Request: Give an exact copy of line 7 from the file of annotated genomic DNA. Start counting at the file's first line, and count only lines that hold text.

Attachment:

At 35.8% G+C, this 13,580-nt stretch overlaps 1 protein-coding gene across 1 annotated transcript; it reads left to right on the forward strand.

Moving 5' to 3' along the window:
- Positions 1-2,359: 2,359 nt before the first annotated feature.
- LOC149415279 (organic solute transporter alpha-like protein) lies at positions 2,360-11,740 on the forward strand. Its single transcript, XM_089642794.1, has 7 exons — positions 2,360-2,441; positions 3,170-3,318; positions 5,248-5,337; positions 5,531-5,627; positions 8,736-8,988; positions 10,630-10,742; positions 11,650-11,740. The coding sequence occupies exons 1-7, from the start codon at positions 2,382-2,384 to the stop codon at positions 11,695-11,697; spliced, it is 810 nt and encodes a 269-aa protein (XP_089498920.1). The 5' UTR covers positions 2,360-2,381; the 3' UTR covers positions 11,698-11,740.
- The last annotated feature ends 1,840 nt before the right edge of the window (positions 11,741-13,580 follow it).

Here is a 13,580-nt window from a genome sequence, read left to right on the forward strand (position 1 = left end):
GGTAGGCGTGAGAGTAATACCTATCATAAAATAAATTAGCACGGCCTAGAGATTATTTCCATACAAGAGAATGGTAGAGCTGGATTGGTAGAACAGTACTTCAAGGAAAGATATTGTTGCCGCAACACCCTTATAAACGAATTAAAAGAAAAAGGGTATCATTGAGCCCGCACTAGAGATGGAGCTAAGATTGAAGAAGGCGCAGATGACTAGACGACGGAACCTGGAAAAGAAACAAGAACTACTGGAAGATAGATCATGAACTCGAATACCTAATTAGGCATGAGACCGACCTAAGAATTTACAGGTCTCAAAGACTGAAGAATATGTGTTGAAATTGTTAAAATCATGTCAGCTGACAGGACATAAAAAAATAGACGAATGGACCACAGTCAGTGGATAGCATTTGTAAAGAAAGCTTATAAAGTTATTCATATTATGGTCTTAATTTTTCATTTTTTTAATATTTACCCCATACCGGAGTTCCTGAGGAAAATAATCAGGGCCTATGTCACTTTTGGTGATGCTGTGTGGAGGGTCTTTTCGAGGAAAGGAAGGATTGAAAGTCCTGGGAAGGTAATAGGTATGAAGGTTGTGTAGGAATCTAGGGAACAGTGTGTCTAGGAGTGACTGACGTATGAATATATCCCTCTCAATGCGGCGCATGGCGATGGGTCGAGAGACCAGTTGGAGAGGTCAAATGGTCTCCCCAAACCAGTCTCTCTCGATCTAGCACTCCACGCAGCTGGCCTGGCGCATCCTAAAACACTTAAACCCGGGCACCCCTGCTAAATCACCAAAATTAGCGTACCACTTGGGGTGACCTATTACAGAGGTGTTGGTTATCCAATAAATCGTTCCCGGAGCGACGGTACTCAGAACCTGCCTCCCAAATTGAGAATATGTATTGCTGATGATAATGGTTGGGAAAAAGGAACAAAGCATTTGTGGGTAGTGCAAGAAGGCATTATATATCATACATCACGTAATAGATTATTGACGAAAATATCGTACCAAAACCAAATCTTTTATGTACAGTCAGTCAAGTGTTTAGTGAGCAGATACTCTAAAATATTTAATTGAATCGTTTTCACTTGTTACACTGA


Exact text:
GGTAGGCGTGAGAGTAATACCTATCATAAAATAAATTAGCACGGCCTAGAGATTATTTCCATACAAGAGAATGGTAGAGCTGGATTGGTAGAACAGTACTTCAAGGAAAGATATTGTTGCCGCAACACCCTTATAAACGAATTAAAAGAAAAAGGGTATCATTGAGCCCGCACTAGAGATGGAGCTAAGATTGAAGAAGGCGCAGATGACTAGACGACGGAACCTGGAAAAGAAACAAGAACTACTGGAAGATAGATCATGAACTCGAATACCTAATTAGGCATGAGACCGACCTAAGAATTTACAGGTCTCAAAGACTGAAGAATATGTGTTGAAATTGTTAAAATCATGTCAGCTGACAGGACATAAAAAAATAGACGAATGGACCACAGTCAGTGGATAGCATTTGTAAAGAAAGCTTATAAAGTTATTCATATTATGGTCTTAATTTTTCATTTTTTTAATATTTACCCCATACCGGAGTTCCTGAGGAAAATAATCAGGGCCTATGTCACTTTTGGTGATGCTGTGTGGAGGGTCTTTTCGAGGAAAGGAAGGATTGAAAGTCCTGGGAAGGTAATAGGTATGAAGGTTGTGTAGGAATCTAGGGAACAGTGTGTCTAGGAGTGACTGACGTATGAATATATCCCTCTCAATGCGGCGCATGGCGATGGGTCGAGAGACCAGTTGGAGAGGTCAAATGGTCTCCCCAAACCAGTCTCTCTCGATCTAGCACTCCACGCAGCTGGCCTGGCGCATCCTAAAACACTTAAACCCGGGCACCCCTGCTAAATCACCAAAATTAGCGTACCACTTGGGGTGACCTATTACAGAGGTGTTGGTTATCCAATAAATCGTTCCCGGAGCGACGGTACTCAGAACCTGCCTCCCAAATTGAGAATATGTATTGCTGATGATAATGGTTGGGAAAAAGGAACAAAGCATTTGTGGGTAGTGCAAGAAGGCATTATATATCATACATCACGTAATAGATTATTGACGAAAATATCGTACCAAAACCAAATCTTTTATGTACAGTCAGTCAAGTGTTTAGTGAGCAGATACTCTAAAATATTTAATTGAATCGTTTTCACTTGTTACACTGA